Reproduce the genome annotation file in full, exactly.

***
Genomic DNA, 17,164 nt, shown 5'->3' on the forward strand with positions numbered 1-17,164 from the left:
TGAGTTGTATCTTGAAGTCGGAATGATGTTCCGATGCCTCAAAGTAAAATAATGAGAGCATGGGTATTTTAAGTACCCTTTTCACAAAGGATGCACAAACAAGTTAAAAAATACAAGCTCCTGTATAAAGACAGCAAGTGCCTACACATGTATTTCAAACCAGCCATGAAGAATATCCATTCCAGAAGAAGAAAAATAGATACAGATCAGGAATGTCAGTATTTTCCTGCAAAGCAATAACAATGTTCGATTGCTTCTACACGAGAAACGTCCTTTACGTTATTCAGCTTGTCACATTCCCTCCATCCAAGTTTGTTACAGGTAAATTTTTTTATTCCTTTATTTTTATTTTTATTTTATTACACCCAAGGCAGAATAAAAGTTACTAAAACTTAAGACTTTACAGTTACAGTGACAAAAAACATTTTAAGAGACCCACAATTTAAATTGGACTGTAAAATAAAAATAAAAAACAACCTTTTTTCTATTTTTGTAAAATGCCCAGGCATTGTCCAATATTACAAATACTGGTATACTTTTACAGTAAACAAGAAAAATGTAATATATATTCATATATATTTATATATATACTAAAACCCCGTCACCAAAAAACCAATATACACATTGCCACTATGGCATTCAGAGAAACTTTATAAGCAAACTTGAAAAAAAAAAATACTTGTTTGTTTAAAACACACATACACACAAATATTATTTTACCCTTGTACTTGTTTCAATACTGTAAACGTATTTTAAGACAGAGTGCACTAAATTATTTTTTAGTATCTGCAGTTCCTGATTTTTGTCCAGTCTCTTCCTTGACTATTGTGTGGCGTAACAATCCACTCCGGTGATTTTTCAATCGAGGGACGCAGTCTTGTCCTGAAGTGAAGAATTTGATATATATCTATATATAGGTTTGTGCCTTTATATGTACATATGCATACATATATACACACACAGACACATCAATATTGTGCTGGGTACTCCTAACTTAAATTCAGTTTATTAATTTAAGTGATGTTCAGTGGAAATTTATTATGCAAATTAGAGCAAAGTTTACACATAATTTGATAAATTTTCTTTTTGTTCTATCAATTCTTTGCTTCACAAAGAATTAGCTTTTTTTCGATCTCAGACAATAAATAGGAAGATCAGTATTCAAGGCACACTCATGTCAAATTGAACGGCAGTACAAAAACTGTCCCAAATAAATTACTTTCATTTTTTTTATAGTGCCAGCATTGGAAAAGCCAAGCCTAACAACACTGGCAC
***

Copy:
Genomic DNA, 17,164 nt, shown 5'->3' on the forward strand with positions numbered 1-17,164 from the left:
TGAGTTGTATCTTGAAGTCGGAATGATGTTCCGATGCCTCAAAGTAAAATAATGAGAGCATGGGTATTTTAAGTACCCTTTTCACAAAGGATGCACAAACAAGTTAAAAAATACAAGCTCCTGTATAAAGACAGCAAGTGCCTACACATGTATTTCAAACCAGCCATGAAGAATATCCATTCCAGAAGAAGAAAAATAGATACAGATCAGGAATGTCAGTATTTTCCTGCAAAGCAATAACAATGTTCGATTGCTTCTACACGAGAAACGTCCTTTACGTTATTCAGCTTGTCACATTCCCTCCATCCAAGTTTGTTACAGGTAAATTTTTTTATTCCTTTATTTTTATTTTTATTTTATTACACCCAAGGCAGAATAAAAGTTACTAAAACTTAAGACTTTACAGTTACAGTGACAAAAAACATTTTAAGAGACCCACAATTTAAATTGGACTGTAAAATAAAAATAAAAAACAACCTTTTTTCTATTTTTGTAAAATGCCCAGGCATTGTCCAATATTACAAATACTGGTATACTTTTACAGTAAACAAGAAAAATGTAATATATATTCATATATATTTATATATATACTAAAACCCCGTCACCAAAAAACCAATATACACATTGCCACTATGGCATTCAGAGAAACTTTATAAGCAAACTTGAAAAAAAAAAATACTTGTTTGTTTAAAACACACATACACACAAATATTATTTTACCCTTGTACTTGTTTCAATACTGTAAACGTATTTTAAGACAGAGTGCACTAAATTATTTTTTAGTATCTGCAGTTCCTGATTTTTGTCCAGTCTCTTCCTTGACTATTGTGTGGCGTAACAATCCACTCCGGTGATTTTTCAATCGAGGGACGCAGTCTTGTCCTGAAGTGAAGAATTTGATATATATCTATATATAGGTTTGTGCCTTTATATGTACATATGCATACATATATACACACACAGACACATCAATATTGTGCTGGGTACTCCTAACTTAAATTCAGTTTATTAATTTAAGTGATGTTCAGTGGAAATTTATTATGCAAATTAGAGCAAAGTTTACACATAATTTGATAAATTTTCTTTTTGTTCTATCAATTCTTTGCTTCACAAAGAATTAGCTTTTTTTCGATCTCAGACAATAAATAGGAAGATCAGTATTCAAGGCACACTCATGTCAAATTGAACGGCAGTACAAAAACTGTCCCAAATAAATTACTTTCATTTTTTTTATAGTGCCAGCATTGGAAAAGCCAAGCCTAACAACACTGGCAC